In this article we will explore how to write a simple iOS app in Swift to allow control of the Tello Quadcopter.
UPDATE: I’ve published a more polished version of this program on the Apple App Store. Check it out — download FlightPlan! for free.
The Tello Drone
Tello is a mini drone equipped with a HD camera that is manufactured by Ryze Robotics and includes a flight controller with DJI smarts. It is a great drone to learn to fly on as you can use it indoors and because it is so light (80 grams), crashing is fairly painless if you have the prop guards on. I have crashed mine (a lot) and the worst that has happened is that a propeller came off, which is easy to replace. It is also relatively inexpensive.
You can manually control it using either an app (iOS or Android) on your phone, or a combination of the app and a dedicated Bluetooth remote. Either works fine. If you do get the Bluetooth remote be careful of not moving out of Bluetooth range of your phone while you are flying the drone.
- Weight: Approximately 80 g (Propellers and Battery Included)
- Dimensions: 98×92.5×41 mm
- Propeller: 3 inches
- Built-in Functions: Range Finder, Barometer, LED, Vision System, 2.4 GHz 802.11n Wi-Fi, 720p Live View
- Port: Micro USB Charging Port
- Max Flight Distance: 100m
- Max Speed: 8m/s
- Max Flight Time: 13min
- Max Flight Height: 30m
Programming — Firmware Versions
Apart from being a good platform to earn your flying chops, the best thing about the Tello from my perspective is that you can write a script or a program to control the drone remotely. This opens up a lot of possibilities.
Note that there are three different Tello’s that you can buy (the Tello, the newer Tello EDU and the Ironman Edition), and they use slightly different API’s. So make sure that you use the appropriate version for your drone.
You can work out which firmware you have by connecting your mobile to the Tello WiFi, opening the official Tello app, tapping on settings (the gear icon), then tap on the More button, and finally tap on the “…” button to the left of the screen. This should bring up the screen shown below which includes the firmware and app version numbers. My Tello is running firmware version 1.03.33.01. You can download the relevant SDK document for this version.
The Tello EDU uses version 2.0 of the SDK. You can download a PDF of the V2 SDK from here.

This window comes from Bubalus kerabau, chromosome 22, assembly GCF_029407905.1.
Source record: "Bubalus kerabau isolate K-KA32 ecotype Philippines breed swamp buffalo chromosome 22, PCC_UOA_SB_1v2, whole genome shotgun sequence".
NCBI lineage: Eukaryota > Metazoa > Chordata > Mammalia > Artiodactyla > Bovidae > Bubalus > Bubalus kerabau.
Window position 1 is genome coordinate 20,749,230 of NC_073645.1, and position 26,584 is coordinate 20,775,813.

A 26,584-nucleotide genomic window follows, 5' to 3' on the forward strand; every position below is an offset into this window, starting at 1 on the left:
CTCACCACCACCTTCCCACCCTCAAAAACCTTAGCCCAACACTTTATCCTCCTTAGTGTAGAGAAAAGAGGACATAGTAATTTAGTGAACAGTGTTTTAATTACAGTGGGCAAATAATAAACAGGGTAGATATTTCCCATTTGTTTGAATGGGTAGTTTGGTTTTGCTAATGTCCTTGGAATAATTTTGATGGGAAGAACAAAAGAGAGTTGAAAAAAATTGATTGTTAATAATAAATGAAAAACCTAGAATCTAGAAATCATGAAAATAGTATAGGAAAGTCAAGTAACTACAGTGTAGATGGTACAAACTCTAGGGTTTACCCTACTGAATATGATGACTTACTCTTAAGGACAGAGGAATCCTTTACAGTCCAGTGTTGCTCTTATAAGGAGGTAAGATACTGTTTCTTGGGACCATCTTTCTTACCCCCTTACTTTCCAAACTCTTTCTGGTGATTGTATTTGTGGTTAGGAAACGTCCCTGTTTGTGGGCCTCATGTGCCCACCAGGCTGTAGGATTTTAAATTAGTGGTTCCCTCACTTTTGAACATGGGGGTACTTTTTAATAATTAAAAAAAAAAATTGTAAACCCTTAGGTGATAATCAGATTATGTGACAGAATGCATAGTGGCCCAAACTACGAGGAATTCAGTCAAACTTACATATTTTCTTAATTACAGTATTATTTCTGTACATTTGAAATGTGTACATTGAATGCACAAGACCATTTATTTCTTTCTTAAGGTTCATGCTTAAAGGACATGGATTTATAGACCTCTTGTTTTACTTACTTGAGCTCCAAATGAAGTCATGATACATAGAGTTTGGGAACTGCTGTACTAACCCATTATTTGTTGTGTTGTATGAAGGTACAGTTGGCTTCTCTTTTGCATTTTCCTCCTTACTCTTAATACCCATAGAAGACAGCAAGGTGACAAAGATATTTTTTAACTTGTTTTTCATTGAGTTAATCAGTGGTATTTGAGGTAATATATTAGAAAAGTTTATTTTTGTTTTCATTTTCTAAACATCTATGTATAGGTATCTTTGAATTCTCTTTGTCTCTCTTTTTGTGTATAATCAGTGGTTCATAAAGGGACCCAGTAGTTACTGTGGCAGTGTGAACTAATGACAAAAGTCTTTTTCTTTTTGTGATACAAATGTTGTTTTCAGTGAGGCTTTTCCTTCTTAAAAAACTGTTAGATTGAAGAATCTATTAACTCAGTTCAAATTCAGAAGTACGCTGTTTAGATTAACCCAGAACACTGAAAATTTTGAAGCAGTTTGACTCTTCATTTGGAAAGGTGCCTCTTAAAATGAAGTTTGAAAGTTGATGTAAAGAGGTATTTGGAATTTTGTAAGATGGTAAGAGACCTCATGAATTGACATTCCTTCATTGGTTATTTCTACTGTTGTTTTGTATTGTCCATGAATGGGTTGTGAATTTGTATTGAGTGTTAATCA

Commands that are available in SDK v1.3 but not v2.0 are:
Conversely, commands that are available in SDK v2.0 but not v1.3 are:
- stop (hover)
- go x y z speed mid (same as go x y z speed but uses the mission pad)
- curve x1 y1 z1 x2 y2 z2 speed mid (same as curve x1 y1 z1 x2 y2 z2 speed but uses the mission pad)
- jump x y z speed yaw mid1 mid2 (Fly to coordinates x, y and z of mission pad 1 and recognize coordinates 0, 0 and z of mission pad 2 and rotate to the yaw value)
- ap ssid pass
The Tello EDU also has a swarm mode if you want to control a bunch of drones.
Programming — Python
There are plenty of examples on how to use Python to control your Tello. For drones running v1.3 have a look at the DroneBlocks code. For the Tello EDU (i.e. v2.0 of the SDK), Ryze Robotics provide some sample code for you to download and try out.
I uploaded the DroneBlocks code using my Raspberry Pi connected to the Tello WiFi and it worked a treat. Given that there are lots of Python examples, I thought I would put together something in Swift and work up to an app which provides additional functionality not found in the official Tello app.
Programming — Swift (iOS)
We access the Tello API by connecting to the airframe via a WiFi UDP port. Once a connection is in place, the drone is controlled using simple text commands.
The first thing we want to determine is whether our device is connected to the Tello WiFi. There are a couple of Swift functions which can assist with establishing this. The Tello SSID name contains the string “TELLO” (see image above), so this is what we will use to determine whether we are connected to the correct WiFi network.
We can use the code above in our ViewController to ensure that we are hooked up to the Tello, and if not provide an alert. The screenshot below shows this implemented in my proof of concept app.
The code for the ViewController is shown next. It should be fairly self explanatory.
UDP (User Datagram Protocol) is a communications protocol, similar to Transmission Control Protocol (TCP), but used primarily for establishing low-latency, low-bandwidth and loss-tolerating connections. UDP sends messages, called datagrams, and is considered a best-effort mode of communications. With UDP there is no checking and resending of lost messages (unlike TCP).
Both UDP and TCP run on top of the Internet Protocol (IP) and are sometimes referred to as UDP/IP or TCP/IP.
UDP provides two services not provided by the IP layer. It provides port numbers to help distinguish different user requests and, optionally, a checksum capability to verify that the data arrived intact.
The Tello IP address is 192.168.10.1. The UDP Services available are:
UDP PORT: 8889 — Send command and receive a response.
UDP SERVER: 0.0.0.0 UDP PORT: 8890 — Receive Tello state.
UDP SERVER: 0.0.0.0 UDP PORT: 11111 — Receive Tello video stream.
Swift Socket looks to be the simpler of the two libraries, so I used that for my initial attempt. I put together a Tello Swift class to do the heavy lifting. It is reproduced below and works as advertised. You will need to put together your own UI but if you hook up the three relevant buttons (take off, land and stop) in the View Controller then you shouldn’t have any problem reproducing what I have done.
I will add a bit more functionality to the app (e.g. video) and then stick it up on the app store for download.
Originally published at http://reefwingrobotics.blogspot.com.